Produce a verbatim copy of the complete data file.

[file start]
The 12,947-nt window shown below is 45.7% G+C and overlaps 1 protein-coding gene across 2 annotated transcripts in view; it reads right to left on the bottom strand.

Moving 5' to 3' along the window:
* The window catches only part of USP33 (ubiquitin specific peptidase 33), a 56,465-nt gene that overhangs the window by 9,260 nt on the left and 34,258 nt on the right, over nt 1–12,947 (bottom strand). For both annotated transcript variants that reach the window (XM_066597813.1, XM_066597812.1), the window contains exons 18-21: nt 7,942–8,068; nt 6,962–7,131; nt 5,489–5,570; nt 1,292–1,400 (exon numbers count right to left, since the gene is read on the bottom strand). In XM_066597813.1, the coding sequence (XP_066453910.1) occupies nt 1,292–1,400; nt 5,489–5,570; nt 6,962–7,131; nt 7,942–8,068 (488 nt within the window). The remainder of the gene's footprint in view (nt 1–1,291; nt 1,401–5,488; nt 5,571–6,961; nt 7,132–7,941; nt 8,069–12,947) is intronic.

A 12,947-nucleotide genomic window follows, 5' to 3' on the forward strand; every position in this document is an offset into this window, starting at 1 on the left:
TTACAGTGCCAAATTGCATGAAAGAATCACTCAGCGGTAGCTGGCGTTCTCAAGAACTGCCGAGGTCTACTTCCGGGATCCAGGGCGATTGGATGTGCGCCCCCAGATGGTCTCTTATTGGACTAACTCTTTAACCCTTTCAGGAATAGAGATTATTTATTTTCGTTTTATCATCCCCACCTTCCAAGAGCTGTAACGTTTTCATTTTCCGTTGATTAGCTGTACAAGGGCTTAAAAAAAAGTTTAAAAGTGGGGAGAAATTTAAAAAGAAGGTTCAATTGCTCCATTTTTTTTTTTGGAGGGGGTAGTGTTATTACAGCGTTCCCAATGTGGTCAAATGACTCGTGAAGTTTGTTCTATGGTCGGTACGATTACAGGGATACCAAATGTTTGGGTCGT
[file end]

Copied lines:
The 12,947-nt window shown below is 45.7% G+C and overlaps 1 protein-coding gene across 2 annotated transcripts in view; it reads right to left on the bottom strand.

Moving 5' to 3' along the window:
* The window catches only part of USP33 (ubiquitin specific peptidase 33), a 56,465-nt gene that overhangs the window by 9,260 nt on the left and 34,258 nt on the right, over nt 1–12,947 (bottom strand). For both annotated transcript variants that reach the window (XM_066597813.1, XM_066597812.1), the window contains exons 18-21: nt 7,942–8,068; nt 6,962–7,131; nt 5,489–5,570; nt 1,292–1,400 (exon numbers count right to left, since the gene is read on the bottom strand). In XM_066597813.1, the coding sequence (XP_066453910.1) occupies nt 1,292–1,400; nt 5,489–5,570; nt 6,962–7,131; nt 7,942–8,068 (488 nt within the window). The remainder of the gene's footprint in view (nt 1–1,291; nt 1,401–5,488; nt 5,571–6,961; nt 7,132–7,941; nt 8,069–12,947) is intronic.

A 12,947-nucleotide genomic window follows, 5' to 3' on the forward strand; every position in this document is an offset into this window, starting at 1 on the left:
TTACAGTGCCAAATTGCATGAAAGAATCACTCAGCGGTAGCTGGCGTTCTCAAGAACTGCCGAGGTCTACTTCCGGGATCCAGGGCGATTGGATGTGCGCCCCCAGATGGTCTCTTATTGGACTAACTCTTTAACCCTTTCAGGAATAGAGATTATTTATTTTCGTTTTATCATCCCCACCTTCCAAGAGCTGTAACGTTTTCATTTTCCGTTGATTAGCTGTACAAGGGCTTAAAAAAAAGTTTAAAAGTGGGGAGAAATTTAAAAAGAAGGTTCAATTGCTCCATTTTTTTTTTTGGAGGGGGTAGTGTTATTACAGCGTTCCCAATGTGGTCAAATGACTCGTGAAGTTTGTTCTATGGTCGGTACGATTACAGGGATACCAAATGTTTGGGTCGT